Gay marriage returns to California

Despite DOMA’s fall, questions remain over marriage between homosexual Americans and foreign nationals.

lesbian couple370 (photo credit: Reuters)
lesbian couple370
(photo credit: Reuters)
SAN FRANCISCO – Couple after couple received homegrown yellow tulips, the genuine giddiness of friends and official marriage licenses from the state of California over the weekend in San Francisco’s City Hall, embracing a sense of history after the US Supreme Court renewed the right to marry a member of the same sex in the Golden State.
In a dramatically written decision, the Supreme Court struck down the Defense of Marriage Act as unconstitutional last week, demanding that federal benefits be extended to gay couples in states where their marriages are recognized.
The top court also overturned California’s Proposition 8 – which took away the previously granted right of gays to marry in the state by popular referendum in 2008 – on a technicality, finding that the representatives of the case did not have standing to appeal to their chamber and thus defaulting to the position of a lower court.
The technical grounds for the ruling were sufficient for the tens of thousands of people who poured in to San Francisco this weekend to rejoice, replacing the city’s famous fog on an exceptionally bright Sunday marking an historic Pride parade.
Yet while celebrations colored the city streets, officials are still parsing the extent of the ruling’s reach.
Although weddings have resumed in California, a state with a population of more than 33 million, 38 states still do not allow or explicitly ban gay marriage.
And while DOMA has been struck down, the rights of those in states with marriage equality do not necessarily extend across state lines.
The politics of those lines will continue to occupy legislators who originally used them to justify DOMA in the first place. But among leaders in the international community, there is a different concern: whether gay foreign nationals will be able to acquire American citizenship through marriage.
In San Francisco, Israel’s consul- general for the Pacific Northwest Andy David held a meeting with his staff last week to address that issue in the wake of the Supreme Court’s rulings.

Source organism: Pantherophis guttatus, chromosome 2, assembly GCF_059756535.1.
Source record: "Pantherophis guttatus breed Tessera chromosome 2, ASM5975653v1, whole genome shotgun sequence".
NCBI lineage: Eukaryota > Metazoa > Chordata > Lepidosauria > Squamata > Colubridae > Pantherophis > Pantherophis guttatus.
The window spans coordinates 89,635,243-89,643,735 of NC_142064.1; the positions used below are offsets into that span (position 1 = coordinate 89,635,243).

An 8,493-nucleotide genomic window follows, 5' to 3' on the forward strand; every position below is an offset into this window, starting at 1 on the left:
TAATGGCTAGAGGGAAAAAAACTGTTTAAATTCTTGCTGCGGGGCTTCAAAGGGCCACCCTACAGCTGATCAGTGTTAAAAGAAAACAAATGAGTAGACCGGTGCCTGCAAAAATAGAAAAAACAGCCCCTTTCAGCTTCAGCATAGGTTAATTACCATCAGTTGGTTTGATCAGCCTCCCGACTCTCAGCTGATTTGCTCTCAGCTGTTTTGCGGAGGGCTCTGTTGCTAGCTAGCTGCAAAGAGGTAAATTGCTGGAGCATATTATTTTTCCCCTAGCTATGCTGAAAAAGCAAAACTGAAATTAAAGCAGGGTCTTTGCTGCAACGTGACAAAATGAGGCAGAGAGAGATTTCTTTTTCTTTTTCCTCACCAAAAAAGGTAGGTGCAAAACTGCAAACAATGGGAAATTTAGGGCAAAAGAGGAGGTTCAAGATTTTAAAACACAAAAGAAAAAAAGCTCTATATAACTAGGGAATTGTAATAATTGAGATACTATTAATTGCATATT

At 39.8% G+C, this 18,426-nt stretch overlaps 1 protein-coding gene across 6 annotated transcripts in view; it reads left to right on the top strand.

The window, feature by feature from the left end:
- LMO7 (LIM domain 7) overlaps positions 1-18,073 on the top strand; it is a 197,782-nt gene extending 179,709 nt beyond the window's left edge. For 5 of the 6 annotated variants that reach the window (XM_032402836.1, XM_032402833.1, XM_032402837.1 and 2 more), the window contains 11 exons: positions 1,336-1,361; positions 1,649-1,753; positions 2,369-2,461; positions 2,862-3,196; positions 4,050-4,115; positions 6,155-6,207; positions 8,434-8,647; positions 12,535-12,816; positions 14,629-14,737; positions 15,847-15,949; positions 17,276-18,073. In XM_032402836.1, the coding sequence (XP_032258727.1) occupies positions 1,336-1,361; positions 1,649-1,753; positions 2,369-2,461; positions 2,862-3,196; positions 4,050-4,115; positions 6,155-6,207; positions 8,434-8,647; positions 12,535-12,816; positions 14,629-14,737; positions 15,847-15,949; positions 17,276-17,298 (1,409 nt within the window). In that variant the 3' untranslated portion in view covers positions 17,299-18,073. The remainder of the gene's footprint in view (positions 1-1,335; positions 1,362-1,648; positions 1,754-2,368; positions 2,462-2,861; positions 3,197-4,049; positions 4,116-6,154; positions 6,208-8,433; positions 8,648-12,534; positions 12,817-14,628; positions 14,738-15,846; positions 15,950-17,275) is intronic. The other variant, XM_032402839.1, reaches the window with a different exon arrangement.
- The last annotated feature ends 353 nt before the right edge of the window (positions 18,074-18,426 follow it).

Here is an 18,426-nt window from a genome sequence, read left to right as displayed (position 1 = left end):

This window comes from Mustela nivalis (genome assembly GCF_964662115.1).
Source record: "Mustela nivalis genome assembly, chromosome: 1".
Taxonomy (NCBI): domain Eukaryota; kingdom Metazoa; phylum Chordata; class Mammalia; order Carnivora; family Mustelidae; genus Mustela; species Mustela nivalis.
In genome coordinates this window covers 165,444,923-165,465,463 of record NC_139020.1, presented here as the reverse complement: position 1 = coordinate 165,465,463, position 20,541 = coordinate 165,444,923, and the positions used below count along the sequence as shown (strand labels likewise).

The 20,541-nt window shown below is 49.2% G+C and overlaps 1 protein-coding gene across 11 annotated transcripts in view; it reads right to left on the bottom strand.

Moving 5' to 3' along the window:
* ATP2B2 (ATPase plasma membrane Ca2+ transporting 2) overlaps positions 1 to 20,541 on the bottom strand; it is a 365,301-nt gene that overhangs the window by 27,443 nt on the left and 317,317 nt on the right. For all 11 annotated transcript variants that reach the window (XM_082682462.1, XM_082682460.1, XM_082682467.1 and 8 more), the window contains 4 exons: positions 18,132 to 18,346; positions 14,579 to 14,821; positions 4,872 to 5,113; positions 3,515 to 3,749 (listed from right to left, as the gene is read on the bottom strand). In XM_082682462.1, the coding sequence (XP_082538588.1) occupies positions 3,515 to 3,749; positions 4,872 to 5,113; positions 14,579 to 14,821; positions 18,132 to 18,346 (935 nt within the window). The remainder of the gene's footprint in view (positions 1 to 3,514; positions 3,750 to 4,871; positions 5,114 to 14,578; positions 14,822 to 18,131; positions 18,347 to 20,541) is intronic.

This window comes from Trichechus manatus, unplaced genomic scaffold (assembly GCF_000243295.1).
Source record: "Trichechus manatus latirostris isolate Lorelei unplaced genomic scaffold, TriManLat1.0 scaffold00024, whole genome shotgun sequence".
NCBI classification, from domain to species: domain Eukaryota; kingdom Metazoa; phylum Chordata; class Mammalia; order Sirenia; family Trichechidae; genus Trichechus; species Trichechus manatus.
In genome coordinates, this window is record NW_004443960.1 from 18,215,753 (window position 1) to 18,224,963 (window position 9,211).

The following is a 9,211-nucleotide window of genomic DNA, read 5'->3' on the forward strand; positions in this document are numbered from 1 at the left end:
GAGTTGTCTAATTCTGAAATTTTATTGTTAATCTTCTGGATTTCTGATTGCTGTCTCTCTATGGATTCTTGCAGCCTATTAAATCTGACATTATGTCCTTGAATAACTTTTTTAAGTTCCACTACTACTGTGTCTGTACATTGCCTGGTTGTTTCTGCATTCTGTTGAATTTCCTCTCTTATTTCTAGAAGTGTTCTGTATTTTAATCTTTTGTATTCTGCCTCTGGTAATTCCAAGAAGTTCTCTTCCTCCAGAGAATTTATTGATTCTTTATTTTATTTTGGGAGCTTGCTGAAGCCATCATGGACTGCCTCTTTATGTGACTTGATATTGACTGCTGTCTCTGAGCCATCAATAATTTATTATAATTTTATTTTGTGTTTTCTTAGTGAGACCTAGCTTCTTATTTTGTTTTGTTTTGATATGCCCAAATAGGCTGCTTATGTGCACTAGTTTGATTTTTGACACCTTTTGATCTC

“It’s too early to tell confidently, because of reservations on immigration reform,” David told The Jerusalem Post.
And yet, without hesitation, Secretary of Homeland Security Janet Napolitano stated last week that DOMA’s fall means that married couples, regardless of orientation, must be treated equally within the immigration system. Foreign nationals in same-sex marriages, who previously feared deportation and forced separation from their partners, are already being told that they may now stay in the United States legally and permanently.
On Monday, a Bulgarian student became the first man in the US to have his green card petition approved due to his marriage to an American man since the Supreme Court struck down DOMA.
Traian Popov, 41, who has a student visa, married Julian Marsh, 55, in New York last year because Florida, where they live, did not recognize same-sex marriage.
David says gay couples don’t often approach the Israeli mission until after they get married, or decide to register a child with the country. But especially in the state of California, and with such a large population of Israelis in Palo Alto, his office expects a significant spike in notifications and requests.
“And if the US gives a marriage license to a gay couple, Israel will recognize it,” David noted. Israel currently does not grant marriage licenses to same-sex couples.
Congressmen in Washington hoped the DOMA decision would clarify the key disagreement on immigration reform, which still faces an uphill battle in the Republican-controlled House of Representatives.
The Obama administration was keen on recognizing gay rights in the law and delayed the vote in part expecting the Supreme Court to end the debate for them.
At San Francisco’s Pride Parade, in the city’s central square where the event met its climax, an Israeli flag was recast in rainbow above one of two booths devoted to Israel – one of few countries with a distinct presence at the event.
One booth advertised Tel Aviv as “free and fabulous,” with a green photo screen that brought visitors to its famous beaches.
Members of Rabbi Lawrence Raphael’s Sherith Israel congregation participated in the parade. Raphael told the Post he spoke to them about Proposition 8 this weekend, and that he planned on officiating at same-sex weddings.
“I’m aware of the fact that I have congregants with family members who are gay, who have had to go to Vermont or New York to get married,” Raphael said.
Yet for veterans of this city, the pace of progress has been slow. Better than most, they understand the reservations imbedded in the court’s decisions.
At the Edge in the Castro district of San Francisco, Bob Lanning, a 71-year-old Native American from the state of Washington and a US Army veteran, drank with his friends as if it were any other day. One of his white-haired friends was covered in tattoos and wearing a kilt. The entire crew was older, retired, sporting Hawaiian shirts, beards and beads.
Lanning – who has been with his partner, a former NASA employee, for 42 years – stated that the incremental approach he sees in Proposition 8 requires patience.
“We knew it wouldn’t be everything all at once,” he said. “There’s still a lot to do.”